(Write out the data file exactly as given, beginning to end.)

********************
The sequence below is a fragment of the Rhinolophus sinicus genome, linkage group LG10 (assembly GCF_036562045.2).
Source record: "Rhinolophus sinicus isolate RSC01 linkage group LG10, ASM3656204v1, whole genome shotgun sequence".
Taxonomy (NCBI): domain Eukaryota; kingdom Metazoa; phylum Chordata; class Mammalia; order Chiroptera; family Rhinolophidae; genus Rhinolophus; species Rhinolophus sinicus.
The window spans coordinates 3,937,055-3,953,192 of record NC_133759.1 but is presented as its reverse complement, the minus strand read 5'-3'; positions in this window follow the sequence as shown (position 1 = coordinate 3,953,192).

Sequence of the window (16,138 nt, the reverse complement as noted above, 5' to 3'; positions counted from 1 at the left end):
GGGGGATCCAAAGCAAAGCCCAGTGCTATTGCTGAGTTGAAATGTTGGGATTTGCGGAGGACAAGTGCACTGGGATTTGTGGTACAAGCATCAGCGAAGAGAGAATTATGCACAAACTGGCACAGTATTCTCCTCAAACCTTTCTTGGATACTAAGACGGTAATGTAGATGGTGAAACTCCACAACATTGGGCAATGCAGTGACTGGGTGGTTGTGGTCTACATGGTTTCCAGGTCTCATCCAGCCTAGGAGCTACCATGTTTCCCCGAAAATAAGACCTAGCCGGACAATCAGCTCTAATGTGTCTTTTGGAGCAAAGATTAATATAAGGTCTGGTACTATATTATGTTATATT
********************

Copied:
The sequence below is a fragment of the Rhinolophus sinicus genome, linkage group LG10 (assembly GCF_036562045.2).
Source record: "Rhinolophus sinicus isolate RSC01 linkage group LG10, ASM3656204v1, whole genome shotgun sequence".
Taxonomy (NCBI): domain Eukaryota; kingdom Metazoa; phylum Chordata; class Mammalia; order Chiroptera; family Rhinolophidae; genus Rhinolophus; species Rhinolophus sinicus.
The window spans coordinates 3,937,055-3,953,192 of record NC_133759.1 but is presented as its reverse complement, the minus strand read 5'-3'; positions in this window follow the sequence as shown (position 1 = coordinate 3,953,192).

Sequence of the window (16,138 nt, the reverse complement as noted above, 5' to 3'; positions counted from 1 at the left end):
GGGGGATCCAAAGCAAAGCCCAGTGCTATTGCTGAGTTGAAATGTTGGGATTTGCGGAGGACAAGTGCACTGGGATTTGTGGTACAAGCATCAGCGAAGAGAGAATTATGCACAAACTGGCACAGTATTCTCCTCAAACCTTTCTTGGATACTAAGACGGTAATGTAGATGGTGAAACTCCACAACATTGGGCAATGCAGTGACTGGGTGGTTGTGGTCTACATGGTTTCCAGGTCTCATCCAGCCTAGGAGCTACCATGTTTCCCCGAAAATAAGACCTAGCCGGACAATCAGCTCTAATGTGTCTTTTGGAGCAAAGATTAATATAAGGTCTGGTACTATATTATGTTATATT